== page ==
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i8flipper (Electrical) (OP)
19 Dec 02 23:58
Hello there,
  I'm on the electrical end of things and one thing that I really need explained to me is pump runout condition.  If a centrifugal pump is pumping water through it and the pump becomes dead headed, the pump will continue to run and the impeller will just cut through the water sitting in the pump.  The load on the motor will be nominal.  But if the pump is pumping water with little or no backpressure(atmosphere) the motor becomes overloaded.  I guess what I need to know is how the torque on the motor shaft is generated from the pump?  Please explain this nagging question.
   Regards,
           i8flipper
TD2K (Chemical)
20 Dec 02 1:03
At run-out conditions, a centrifugal pump is moving a large volume of water and the efficiency of the pump is decreasing as well.

So although the pressure rise across the pump is relatively small at this point, the volume of water being moved and the low pump efficiency results in high motor loads.

Helpful Member!  d23 (Petroleum)
20 Dec 02 8:38
Pump runout in most centrifugal pump designs is due to the pumps efficiency at the higher flow rates as explained by TD2K.  By looking at a pump curve you should at least get an idea of what happens with 0 head.  You can get a pump curve from the pump manufacture.

It should be pointed out that not all centrifugal pumps will require higher horsepower at 0 head.  The company I work for builds multi-stage centrifugal pumps used primarily in oil or water wells.  We serve a nitch market for the centrifugal pump industry, but most of our pumps will require about the same HP at 0 head (open flow) as they require for a shut in head or no flow condition.  The torque or HP load is controlled by the geometry of the stage design not the flow through the pump.  

If you want to predict what will happen at 0 flow get a pump curve from the manufacture.  

Hope the helps
David

        
Helpful Member!(2)  krd (Civil)
20 Dec 02 14:52
i8flipper, for centrifugal pumps in really general terms the torque is proportional to the mass of fluid being accelerated by the impeller blades. It takes more torque to move more mass. So as flow increases more work is done and more power consumed. Conversely, in theory, if there is no flow then no work is done and no power used.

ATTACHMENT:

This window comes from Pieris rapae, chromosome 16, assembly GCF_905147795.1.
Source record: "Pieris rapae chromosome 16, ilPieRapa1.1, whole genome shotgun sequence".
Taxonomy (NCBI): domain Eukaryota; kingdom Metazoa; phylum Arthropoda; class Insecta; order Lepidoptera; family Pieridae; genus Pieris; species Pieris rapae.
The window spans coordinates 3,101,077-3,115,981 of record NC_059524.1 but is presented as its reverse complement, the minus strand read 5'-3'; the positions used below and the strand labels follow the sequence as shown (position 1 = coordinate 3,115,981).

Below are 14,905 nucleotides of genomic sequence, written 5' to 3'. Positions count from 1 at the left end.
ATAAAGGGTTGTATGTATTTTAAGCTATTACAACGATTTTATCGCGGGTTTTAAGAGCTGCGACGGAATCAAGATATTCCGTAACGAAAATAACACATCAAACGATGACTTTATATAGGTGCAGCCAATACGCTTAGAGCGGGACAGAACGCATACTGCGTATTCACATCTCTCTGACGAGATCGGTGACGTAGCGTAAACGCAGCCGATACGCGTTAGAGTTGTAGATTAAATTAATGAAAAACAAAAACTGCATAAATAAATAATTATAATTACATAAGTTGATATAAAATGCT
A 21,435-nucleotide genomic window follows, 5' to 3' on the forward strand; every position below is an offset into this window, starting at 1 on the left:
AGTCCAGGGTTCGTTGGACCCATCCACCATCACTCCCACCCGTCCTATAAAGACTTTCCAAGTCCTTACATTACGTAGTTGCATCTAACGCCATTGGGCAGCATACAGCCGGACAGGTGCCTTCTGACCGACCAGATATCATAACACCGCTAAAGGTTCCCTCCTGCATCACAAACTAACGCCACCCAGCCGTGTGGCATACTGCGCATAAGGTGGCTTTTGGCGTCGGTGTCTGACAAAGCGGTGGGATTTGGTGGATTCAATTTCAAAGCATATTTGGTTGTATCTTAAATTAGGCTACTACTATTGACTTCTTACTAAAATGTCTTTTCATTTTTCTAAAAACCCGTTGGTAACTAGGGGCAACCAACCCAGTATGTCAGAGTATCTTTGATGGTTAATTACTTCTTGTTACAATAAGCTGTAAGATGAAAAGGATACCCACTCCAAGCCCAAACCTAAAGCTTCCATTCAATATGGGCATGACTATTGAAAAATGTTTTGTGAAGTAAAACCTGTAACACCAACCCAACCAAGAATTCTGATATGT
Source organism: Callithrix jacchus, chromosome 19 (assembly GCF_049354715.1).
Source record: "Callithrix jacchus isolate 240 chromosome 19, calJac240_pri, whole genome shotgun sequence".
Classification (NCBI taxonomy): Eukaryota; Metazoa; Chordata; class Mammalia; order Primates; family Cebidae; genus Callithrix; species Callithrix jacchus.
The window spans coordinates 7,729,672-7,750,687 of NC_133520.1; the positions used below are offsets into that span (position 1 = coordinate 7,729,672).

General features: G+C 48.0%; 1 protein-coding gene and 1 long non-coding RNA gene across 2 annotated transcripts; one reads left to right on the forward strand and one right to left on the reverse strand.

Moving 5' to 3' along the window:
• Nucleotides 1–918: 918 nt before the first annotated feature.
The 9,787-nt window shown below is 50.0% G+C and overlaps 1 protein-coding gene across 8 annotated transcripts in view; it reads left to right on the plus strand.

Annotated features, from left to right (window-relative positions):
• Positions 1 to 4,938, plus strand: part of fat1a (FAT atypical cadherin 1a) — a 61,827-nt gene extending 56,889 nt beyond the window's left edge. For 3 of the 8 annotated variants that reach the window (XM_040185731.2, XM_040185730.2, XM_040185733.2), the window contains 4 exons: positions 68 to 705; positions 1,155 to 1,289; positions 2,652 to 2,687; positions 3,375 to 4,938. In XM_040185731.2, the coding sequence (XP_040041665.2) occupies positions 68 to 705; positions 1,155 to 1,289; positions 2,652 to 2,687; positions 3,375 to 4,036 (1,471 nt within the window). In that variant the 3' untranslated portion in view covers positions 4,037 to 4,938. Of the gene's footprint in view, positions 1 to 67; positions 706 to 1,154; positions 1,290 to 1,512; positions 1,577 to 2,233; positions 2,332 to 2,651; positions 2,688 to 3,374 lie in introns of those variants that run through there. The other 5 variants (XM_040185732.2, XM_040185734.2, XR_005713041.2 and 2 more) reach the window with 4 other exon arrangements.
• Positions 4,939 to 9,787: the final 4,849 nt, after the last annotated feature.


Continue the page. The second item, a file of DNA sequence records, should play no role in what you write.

As system pressure decreases the pump will try to pump more volume. If it can then it does more work and consumes more power. If there are no restrictions the pump flow will increase until the motor trips.
Matador (Mechanical)
20 Dec 02 14:55
One way to look at it is at shutoff or dead head condition there is a lot of stored potential energy.(ie the motor load amps will be less to reflect the stored energy condition) Like a runner during doing a warm up lap or in the starting blocks.

At run out all systems are go and the limiting factor is the horsepower of the motor. For example the same runner once the starters pistol sounds. He will run as fast as possible which is usually body mechanics that limits him. For the pump if you had a very large motor you could design for non overloading condition and the pump would increase flow until it could not force more liquid through the line or it self destructed.

Practically speaking there is something call a BEP (best effciency point) which we design to. At this point the combination of radial and thrust forces are minimized. I select a pump to operate at 25% on either side of the BEP. At shutoff the efficiency is low due to high thrust forces and at runout the radial forces get large.

The horsepower required to operate depends on the pump design. The above explanation assumes the pump is a centrifugal type where the HP demand decreases as you throttle (close) the valve. However if it was an axial pump (like a fan prop in a pipe) the HP demand would increase as you throttled the valve.

On startup the motor can drawin 250-300% FLA which supplies the torque to get it going. There is an mass inertia factor (WK2) which determines how much torque you need. If the application involved variable speed drives you would have to ensure you didn't exceed the breakdown torque.

I probably have you completely confused. So mission accomplished.

Have a merry christmas.


BobPE (Civil/Environmental)
20 Dec 02 23:54
TD2K

what about the low efficiencies of centrifugals on low flow conditions?  Will this mean tha power comsumption would be greater there too, but we know it's not....Like krd described, hp is a function of mass movement which plays the biggest role, not head.

BobPE

BobPE
PUMPDESIGNER (Mechanical)
22 Dec 02 23:01
In response to D23s claim that his companies pumps draw about the same HP at 0 flow as at high flow.

I am stunned.  After 20 years of working with and on pumps, including multi-stage pumps, I have yet to see the centrifugal pump that will act this way.  It is always, the more water flowing, the more current drawn.  (I fully understand that this is not true at all points in the flow range, but in general this is true.)